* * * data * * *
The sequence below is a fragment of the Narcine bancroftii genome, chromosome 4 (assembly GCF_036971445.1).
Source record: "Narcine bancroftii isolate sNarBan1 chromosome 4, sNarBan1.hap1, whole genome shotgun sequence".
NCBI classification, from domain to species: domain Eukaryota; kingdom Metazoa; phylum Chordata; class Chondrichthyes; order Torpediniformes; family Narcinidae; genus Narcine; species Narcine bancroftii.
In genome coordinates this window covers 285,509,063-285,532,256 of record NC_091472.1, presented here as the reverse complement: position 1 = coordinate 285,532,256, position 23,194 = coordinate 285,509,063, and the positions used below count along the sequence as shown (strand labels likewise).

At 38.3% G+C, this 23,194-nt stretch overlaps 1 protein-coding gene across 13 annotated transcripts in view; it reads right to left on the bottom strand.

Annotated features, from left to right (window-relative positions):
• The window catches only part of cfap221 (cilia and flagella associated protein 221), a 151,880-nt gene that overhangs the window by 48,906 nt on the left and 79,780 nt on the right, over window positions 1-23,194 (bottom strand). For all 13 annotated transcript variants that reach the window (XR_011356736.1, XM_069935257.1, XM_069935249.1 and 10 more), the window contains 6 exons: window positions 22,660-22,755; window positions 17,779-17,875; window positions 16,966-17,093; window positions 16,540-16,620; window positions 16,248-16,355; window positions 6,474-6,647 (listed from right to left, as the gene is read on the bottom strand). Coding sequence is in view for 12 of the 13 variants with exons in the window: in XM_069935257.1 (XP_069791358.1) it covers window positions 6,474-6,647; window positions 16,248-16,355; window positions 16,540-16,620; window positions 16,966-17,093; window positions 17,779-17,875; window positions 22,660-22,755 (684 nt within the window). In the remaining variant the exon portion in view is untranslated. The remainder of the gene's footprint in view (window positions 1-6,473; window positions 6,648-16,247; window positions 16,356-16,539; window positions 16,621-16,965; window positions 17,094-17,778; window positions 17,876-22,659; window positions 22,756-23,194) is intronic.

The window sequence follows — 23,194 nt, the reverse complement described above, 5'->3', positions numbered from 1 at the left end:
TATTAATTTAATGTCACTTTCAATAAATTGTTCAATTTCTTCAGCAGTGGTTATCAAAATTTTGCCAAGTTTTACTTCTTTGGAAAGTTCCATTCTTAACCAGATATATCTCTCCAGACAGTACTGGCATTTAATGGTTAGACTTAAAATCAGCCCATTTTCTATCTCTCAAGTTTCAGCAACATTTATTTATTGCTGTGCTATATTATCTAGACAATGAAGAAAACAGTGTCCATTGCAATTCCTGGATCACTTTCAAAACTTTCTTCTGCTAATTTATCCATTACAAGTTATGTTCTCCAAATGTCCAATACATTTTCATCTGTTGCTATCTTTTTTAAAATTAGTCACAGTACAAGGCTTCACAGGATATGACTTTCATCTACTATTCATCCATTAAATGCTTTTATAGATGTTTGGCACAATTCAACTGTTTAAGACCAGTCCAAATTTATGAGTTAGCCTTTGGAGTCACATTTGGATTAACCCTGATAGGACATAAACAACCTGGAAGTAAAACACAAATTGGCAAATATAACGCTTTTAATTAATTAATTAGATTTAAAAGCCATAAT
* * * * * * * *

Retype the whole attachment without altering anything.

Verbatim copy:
The sequence below is a fragment of the Narcine bancroftii genome, chromosome 4 (assembly GCF_036971445.1).
Source record: "Narcine bancroftii isolate sNarBan1 chromosome 4, sNarBan1.hap1, whole genome shotgun sequence".
NCBI classification, from domain to species: domain Eukaryota; kingdom Metazoa; phylum Chordata; class Chondrichthyes; order Torpediniformes; family Narcinidae; genus Narcine; species Narcine bancroftii.
In genome coordinates this window covers 285,509,063-285,532,256 of record NC_091472.1, presented here as the reverse complement: position 1 = coordinate 285,532,256, position 23,194 = coordinate 285,509,063, and the positions used below count along the sequence as shown (strand labels likewise).

At 38.3% G+C, this 23,194-nt stretch overlaps 1 protein-coding gene across 13 annotated transcripts in view; it reads right to left on the bottom strand.

Annotated features, from left to right (window-relative positions):
• The window catches only part of cfap221 (cilia and flagella associated protein 221), a 151,880-nt gene that overhangs the window by 48,906 nt on the left and 79,780 nt on the right, over window positions 1-23,194 (bottom strand). For all 13 annotated transcript variants that reach the window (XR_011356736.1, XM_069935257.1, XM_069935249.1 and 10 more), the window contains 6 exons: window positions 22,660-22,755; window positions 17,779-17,875; window positions 16,966-17,093; window positions 16,540-16,620; window positions 16,248-16,355; window positions 6,474-6,647 (listed from right to left, as the gene is read on the bottom strand). Coding sequence is in view for 12 of the 13 variants with exons in the window: in XM_069935257.1 (XP_069791358.1) it covers window positions 6,474-6,647; window positions 16,248-16,355; window positions 16,540-16,620; window positions 16,966-17,093; window positions 17,779-17,875; window positions 22,660-22,755 (684 nt within the window). In the remaining variant the exon portion in view is untranslated. The remainder of the gene's footprint in view (window positions 1-6,473; window positions 6,648-16,247; window positions 16,356-16,539; window positions 16,621-16,965; window positions 17,094-17,778; window positions 17,876-22,659; window positions 22,756-23,194) is intronic.

The window sequence follows — 23,194 nt, the reverse complement described above, 5'->3', positions numbered from 1 at the left end:
TATTAATTTAATGTCACTTTCAATAAATTGTTCAATTTCTTCAGCAGTGGTTATCAAAATTTTGCCAAGTTTTACTTCTTTGGAAAGTTCCATTCTTAACCAGATATATCTCTCCAGACAGTACTGGCATTTAATGGTTAGACTTAAAATCAGCCCATTTTCTATCTCTCAAGTTTCAGCAACATTTATTTATTGCTGTGCTATATTATCTAGACAATGAAGAAAACAGTGTCCATTGCAATTCCTGGATCACTTTCAAAACTTTCTTCTGCTAATTTATCCATTACAAGTTATGTTCTCCAAATGTCCAATACATTTTCATCTGTTGCTATCTTTTTTAAAATTAGTCACAGTACAAGGCTTCACAGGATATGACTTTCATCTACTATTCATCCATTAAATGCTTTTATAGATGTTTGGCACAATTCAACTGTTTAAGACCAGTCCAAATTTATGAGTTAGCCTTTGGAGTCACATTTGGATTAACCCTGATAGGACATAAACAACCTGGAAGTAAAACACAAATTGGCAAATATAACGCTTTTAATTAATTAATTAGATTTAAAAGCCATAAT